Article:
Friday, 28 April 2017

Published Friday, April 28, 2017 with 0 comment

The Responsibility of Being Sports Parent



Parenting a young athlete is exciting and tough, both at the same time. Excitement of the little you-know-what-happened-today stories or, those special moments when your little kid talks to you as a friend and even tells you a secret maybe, and those precious times when you see your little one play and fight it out on the field, all of these are amazing feelings comparable to none other. But, at the same time, keeping up that trust and staying a friend (who doesn’t turn into a parent all of a sudden), is perhaps one of the toughest things you’ll ever have to do.

Parent v/s Friend, What’s the Difference

A parent would advise, a friend would understand. That difference might not mean as much to you, but it means the world to the child. When you look at problems from parent’s perspective, those problems may seem too small or too silly, but if you get into the kid’s shoes, you’ll know, how huge that problem can be in their little world.

Parents approach to the youth sports is different, and for valid reasons. If the child has potential, parents want it to be tapped. They spend time and money ensuring the kid gets the right exposure and training that can help create a future for the kid. This a big responsibility and parents often succumb to the pressure, which translates into parents passing on the pressure, directly or indirectly, on to the child. They advise, expect, ask, demand, which is natural maybe, but that’s surely not the best way of dealing with young athletes.

Parents need to make conscious efforts to deal with kids in a way that kids relate to them, trust them and look up to them, and not avoid them, show behavioral or emotional problems. This is not as difficult as it sounds. Just by choosing the right words you can make a huge difference in the relationship you share with your child. Here’s a list of some of the magical words:

  • Hi – as soon as the kid comes back from practice, game or school, don’t start throwing questions - How did it go? What did the coach say? Did you win? How did the test go? Just let the kid get in the car, breathe in a moment. For all you know she’ll be the one jumping with excitement to tell you about what happened.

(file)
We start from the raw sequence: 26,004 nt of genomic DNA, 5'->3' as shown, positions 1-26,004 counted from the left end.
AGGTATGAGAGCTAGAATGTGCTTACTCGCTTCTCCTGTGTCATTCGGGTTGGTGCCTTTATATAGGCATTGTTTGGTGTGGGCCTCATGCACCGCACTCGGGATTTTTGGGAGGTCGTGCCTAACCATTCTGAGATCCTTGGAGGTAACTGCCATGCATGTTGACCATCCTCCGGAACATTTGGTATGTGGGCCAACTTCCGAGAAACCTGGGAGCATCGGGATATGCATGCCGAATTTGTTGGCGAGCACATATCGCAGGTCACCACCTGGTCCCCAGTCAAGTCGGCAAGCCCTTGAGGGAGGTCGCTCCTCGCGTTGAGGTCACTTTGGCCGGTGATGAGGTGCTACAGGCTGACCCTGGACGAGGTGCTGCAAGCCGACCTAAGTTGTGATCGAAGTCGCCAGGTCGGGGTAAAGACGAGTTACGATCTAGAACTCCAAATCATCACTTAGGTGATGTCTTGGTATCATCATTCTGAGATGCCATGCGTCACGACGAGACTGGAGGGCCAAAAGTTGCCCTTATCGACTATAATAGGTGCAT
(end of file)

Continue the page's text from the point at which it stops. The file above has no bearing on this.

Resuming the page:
• Have fun out there – Don’t keep telling your kid to win. She already has that pressure, from the coach, peers and of course from her own self. Relax her pressure by bringing down the expectation. Principally, if she actually enjoys herself in whatever she’s doing, her performance will be far better than what it will be under stress.
  • I’m proud of you – Let the kid have pride and confidence, tell her you are her biggest fan, tell her you love to watch her play, tell her she is beautiful in her unique way.
  • I love you – Tell your kid you love her in spite of whether she loses or wins. Tell her you love her for what she is and not for what she can be. Remove all conditions, clauses and sub-clauses, tell her you love her more than you love her achievements.
  • Can you help me fix this – Kids these days are more mature and sensible than what we were as kids, and with every passing generation it just gets better. Don’t treat your kids as kids, treat them respectfully as ‘little adults’. Whether it’s an emotional issue or a thing that needs to be worked upon or needs to be mended, seek help from your kid. The trust and dependency will do wonders to the child.

Hope this advice helps you as much as it helped me. Happy parenting!


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